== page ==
Recently, several studies have shown that archaea exist not only in mesophilic and thermophilic environments but are also present, sometimes in high numbers, at low temperatures as well. It is increasingly becoming recognised that methanogens are commonly present in low-temperature environments such as cold sediments. Some studies have even suggested that at these temperatures the pathway by which methanogenesis occurs may change due to the thermodynamic constraints imposed by low temperatures. Perhaps even more significant are the large numbers of archaea found throughout most of the world's oceans, a predominantly cold environment. These archaea, which belong to several deeply branching lineages unrelated to those previously known, can be present in extremely high numbers (up to 40% of the microbial biomass) although almost none have been isolated in pure culture.[6] Currently we have almost no information regarding the physiology of these organisms, meaning that their effects on global biogeochemical cycles remain unknown. One recent study has shown, however, that one group of marine crenarchaeota are capable of nitrification, a trait previously unknown among the archaea.[7]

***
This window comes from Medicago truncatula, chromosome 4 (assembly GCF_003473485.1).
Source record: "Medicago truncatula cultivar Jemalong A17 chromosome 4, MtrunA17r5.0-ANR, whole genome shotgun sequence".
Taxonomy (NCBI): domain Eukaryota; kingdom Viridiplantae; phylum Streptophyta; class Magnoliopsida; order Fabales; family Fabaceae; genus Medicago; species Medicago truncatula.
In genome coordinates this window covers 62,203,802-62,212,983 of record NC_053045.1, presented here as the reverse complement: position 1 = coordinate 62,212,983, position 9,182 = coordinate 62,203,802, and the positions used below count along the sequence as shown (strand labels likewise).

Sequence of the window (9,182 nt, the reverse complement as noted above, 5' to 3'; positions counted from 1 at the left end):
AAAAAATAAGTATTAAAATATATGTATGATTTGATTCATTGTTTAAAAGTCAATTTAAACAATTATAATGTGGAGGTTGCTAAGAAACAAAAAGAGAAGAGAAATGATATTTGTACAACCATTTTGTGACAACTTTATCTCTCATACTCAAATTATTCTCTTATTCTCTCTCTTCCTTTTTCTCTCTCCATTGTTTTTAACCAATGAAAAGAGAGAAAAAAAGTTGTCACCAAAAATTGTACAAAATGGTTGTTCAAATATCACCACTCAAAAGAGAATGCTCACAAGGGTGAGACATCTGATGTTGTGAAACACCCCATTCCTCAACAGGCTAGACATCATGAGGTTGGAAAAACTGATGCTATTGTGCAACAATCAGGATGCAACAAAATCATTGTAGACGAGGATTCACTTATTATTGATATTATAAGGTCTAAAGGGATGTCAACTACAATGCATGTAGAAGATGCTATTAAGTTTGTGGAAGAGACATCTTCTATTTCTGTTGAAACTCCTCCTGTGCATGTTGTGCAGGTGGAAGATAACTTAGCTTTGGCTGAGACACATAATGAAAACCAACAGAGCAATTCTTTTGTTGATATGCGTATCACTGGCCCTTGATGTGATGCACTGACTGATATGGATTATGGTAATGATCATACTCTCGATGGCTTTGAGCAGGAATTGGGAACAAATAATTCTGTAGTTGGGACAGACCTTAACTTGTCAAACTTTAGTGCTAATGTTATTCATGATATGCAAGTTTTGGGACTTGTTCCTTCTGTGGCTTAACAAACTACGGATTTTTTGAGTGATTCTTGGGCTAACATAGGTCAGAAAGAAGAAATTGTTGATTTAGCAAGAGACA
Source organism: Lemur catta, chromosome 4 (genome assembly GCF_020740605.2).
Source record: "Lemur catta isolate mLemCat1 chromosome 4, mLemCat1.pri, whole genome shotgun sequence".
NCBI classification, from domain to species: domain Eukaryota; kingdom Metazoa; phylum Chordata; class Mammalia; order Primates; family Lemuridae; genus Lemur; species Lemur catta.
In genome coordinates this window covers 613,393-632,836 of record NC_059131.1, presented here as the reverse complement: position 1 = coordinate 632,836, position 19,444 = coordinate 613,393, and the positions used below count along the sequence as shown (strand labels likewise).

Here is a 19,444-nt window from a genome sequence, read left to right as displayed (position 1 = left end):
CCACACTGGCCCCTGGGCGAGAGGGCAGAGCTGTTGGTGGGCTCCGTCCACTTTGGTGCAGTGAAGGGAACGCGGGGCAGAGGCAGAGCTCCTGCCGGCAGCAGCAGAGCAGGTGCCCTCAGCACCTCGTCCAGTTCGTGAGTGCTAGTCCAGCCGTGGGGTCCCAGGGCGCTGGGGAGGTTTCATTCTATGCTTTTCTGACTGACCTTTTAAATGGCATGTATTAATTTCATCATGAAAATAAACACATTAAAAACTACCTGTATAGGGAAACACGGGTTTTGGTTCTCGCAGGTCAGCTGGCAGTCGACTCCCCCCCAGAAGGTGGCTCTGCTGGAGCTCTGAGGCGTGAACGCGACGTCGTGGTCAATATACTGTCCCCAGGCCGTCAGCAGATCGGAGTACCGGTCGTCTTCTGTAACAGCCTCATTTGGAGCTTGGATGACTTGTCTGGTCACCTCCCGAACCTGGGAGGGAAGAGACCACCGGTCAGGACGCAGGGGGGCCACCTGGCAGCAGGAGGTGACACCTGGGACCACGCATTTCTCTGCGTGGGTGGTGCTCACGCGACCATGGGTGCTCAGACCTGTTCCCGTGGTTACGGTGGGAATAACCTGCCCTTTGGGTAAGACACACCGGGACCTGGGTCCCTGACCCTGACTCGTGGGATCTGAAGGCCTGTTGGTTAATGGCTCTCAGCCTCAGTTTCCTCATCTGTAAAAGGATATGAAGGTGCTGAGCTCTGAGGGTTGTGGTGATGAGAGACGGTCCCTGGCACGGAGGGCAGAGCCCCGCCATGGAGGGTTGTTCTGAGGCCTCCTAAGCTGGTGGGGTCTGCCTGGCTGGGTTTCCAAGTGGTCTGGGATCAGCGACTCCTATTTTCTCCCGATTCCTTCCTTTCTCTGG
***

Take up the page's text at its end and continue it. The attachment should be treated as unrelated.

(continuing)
History of archaean microbiology

Archaea were identified in 1977 by Carl Woese and George E. Fox as being a separate branch based on their separation from other prokaryotes on 16S rRNA phylogenetic trees.[8] These two groups were originally named the Archaebacteria and Eubacteria, treated as kingdoms or subkingdoms, which Woese and Fox termed Urkingdoms. Woese argued that they represented fundamentally different branches of living things. He later renamed the groups Archaea and Bacteria to emphasize this, and argued that together with Eukarya they compose three Domains of living organisms.[9]

Morphology and physiology

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The sizes of prokaryotes relative to other organisms and biomolecules.

Size and shape

Individual archaeans range from 0.1 μm to over 15 μm in diameter, and some form aggregates or filaments up to 200 μm in length. They occur in various shapes, such as spherical, rod-shape, spiral, lobed, or rectangular. Archaea have no murein in their cell walls. Recently, a species of flat, square archaean that lives in hypersaline pools has been discovered.[10]

Comparison of archaeal, bacterial and eukaryotic cells